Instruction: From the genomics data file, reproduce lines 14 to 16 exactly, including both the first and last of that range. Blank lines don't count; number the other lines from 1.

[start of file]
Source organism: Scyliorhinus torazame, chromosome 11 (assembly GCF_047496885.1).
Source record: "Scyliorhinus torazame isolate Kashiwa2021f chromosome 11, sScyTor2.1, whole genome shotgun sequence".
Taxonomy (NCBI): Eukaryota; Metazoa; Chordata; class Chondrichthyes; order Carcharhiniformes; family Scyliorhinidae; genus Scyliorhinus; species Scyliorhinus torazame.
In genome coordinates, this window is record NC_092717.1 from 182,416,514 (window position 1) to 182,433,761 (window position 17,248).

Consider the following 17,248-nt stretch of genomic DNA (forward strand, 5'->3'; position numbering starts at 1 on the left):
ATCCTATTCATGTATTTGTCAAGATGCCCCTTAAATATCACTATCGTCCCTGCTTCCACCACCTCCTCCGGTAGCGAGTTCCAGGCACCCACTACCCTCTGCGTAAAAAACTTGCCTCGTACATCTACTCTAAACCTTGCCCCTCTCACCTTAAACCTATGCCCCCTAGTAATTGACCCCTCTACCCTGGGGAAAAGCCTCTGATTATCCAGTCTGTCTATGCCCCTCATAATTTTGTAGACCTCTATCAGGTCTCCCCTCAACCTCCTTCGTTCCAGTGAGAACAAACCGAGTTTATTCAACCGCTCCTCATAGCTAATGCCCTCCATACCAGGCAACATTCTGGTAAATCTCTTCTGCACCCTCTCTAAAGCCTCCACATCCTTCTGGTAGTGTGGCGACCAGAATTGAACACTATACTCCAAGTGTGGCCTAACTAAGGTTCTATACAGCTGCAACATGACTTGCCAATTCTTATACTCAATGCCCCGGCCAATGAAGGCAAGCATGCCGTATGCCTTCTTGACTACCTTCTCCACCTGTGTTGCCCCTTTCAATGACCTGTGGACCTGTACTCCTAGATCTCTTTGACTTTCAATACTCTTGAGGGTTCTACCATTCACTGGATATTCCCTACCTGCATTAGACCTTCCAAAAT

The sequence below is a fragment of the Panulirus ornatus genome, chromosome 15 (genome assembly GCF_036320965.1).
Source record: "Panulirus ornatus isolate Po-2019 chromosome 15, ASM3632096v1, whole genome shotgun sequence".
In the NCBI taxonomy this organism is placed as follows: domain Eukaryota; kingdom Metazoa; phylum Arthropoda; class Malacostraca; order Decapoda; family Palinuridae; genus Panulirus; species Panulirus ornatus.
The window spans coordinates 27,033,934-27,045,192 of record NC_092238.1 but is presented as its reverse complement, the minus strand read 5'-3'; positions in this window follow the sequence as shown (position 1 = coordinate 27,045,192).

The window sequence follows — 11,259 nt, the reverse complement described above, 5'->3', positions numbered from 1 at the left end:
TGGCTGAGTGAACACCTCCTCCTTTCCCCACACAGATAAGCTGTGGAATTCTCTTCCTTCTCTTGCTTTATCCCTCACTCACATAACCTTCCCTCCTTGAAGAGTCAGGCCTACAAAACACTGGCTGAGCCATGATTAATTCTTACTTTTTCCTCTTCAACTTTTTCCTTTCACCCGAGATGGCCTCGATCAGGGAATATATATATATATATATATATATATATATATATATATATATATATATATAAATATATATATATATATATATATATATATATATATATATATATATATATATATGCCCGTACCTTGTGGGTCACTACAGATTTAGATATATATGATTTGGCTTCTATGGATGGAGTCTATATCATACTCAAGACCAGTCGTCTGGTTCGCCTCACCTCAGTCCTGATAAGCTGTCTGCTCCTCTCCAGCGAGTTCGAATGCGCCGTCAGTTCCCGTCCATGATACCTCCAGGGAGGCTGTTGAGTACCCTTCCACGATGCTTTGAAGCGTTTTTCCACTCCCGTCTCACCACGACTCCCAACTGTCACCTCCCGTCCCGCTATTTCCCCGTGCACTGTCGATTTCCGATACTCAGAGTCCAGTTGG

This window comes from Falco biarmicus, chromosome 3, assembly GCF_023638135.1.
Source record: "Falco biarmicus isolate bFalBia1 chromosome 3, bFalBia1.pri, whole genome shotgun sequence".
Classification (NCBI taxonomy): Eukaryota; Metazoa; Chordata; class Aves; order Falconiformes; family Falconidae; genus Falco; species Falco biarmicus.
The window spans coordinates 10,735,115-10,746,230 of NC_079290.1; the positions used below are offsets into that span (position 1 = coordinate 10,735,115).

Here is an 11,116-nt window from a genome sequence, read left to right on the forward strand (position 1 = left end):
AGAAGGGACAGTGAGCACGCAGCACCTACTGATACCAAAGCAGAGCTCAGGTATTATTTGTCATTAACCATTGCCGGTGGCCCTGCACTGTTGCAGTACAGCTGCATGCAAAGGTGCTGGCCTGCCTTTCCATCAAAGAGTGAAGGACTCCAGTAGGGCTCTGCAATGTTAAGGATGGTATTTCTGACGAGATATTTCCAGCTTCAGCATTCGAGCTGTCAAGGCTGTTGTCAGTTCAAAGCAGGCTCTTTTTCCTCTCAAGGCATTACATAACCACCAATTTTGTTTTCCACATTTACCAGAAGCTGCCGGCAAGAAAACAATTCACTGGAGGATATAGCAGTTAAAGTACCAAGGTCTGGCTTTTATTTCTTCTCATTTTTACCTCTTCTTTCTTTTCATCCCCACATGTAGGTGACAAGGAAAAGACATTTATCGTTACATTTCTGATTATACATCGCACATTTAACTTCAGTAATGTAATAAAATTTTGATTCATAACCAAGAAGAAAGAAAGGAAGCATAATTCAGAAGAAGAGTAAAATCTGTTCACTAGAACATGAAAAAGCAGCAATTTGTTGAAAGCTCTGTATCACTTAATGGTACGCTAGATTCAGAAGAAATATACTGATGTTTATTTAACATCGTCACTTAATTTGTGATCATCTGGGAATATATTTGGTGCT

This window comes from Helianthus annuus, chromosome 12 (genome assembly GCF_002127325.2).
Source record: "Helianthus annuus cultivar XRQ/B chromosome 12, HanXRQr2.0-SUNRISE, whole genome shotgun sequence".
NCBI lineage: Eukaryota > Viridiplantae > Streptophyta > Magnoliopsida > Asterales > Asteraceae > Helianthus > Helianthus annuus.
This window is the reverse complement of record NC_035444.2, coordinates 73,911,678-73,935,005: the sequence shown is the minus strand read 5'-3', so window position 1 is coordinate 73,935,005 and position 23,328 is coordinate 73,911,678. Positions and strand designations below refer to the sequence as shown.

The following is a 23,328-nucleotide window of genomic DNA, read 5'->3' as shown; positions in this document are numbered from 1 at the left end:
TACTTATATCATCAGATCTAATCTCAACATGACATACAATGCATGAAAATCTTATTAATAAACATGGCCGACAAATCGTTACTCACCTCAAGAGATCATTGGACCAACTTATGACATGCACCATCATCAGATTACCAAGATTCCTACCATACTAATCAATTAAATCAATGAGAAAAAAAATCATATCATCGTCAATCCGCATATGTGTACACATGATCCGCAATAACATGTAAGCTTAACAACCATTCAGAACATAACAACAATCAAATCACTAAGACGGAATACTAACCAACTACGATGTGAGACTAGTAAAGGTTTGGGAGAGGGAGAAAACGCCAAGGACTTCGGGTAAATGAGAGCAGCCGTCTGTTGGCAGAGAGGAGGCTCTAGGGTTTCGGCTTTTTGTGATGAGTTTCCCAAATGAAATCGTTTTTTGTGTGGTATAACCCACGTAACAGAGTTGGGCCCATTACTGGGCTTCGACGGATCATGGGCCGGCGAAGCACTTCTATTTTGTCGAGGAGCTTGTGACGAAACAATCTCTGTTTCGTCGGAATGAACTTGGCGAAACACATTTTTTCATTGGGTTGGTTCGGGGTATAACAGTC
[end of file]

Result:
Source record: "Falco biarmicus isolate bFalBia1 chromosome 3, bFalBia1.pri, whole genome shotgun sequence".
Classification (NCBI taxonomy): Eukaryota; Metazoa; Chordata; class Aves; order Falconiformes; family Falconidae; genus Falco; species Falco biarmicus.
The window spans coordinates 10,735,115-10,746,230 of NC_079290.1; the positions used below are offsets into that span (position 1 = coordinate 10,735,115).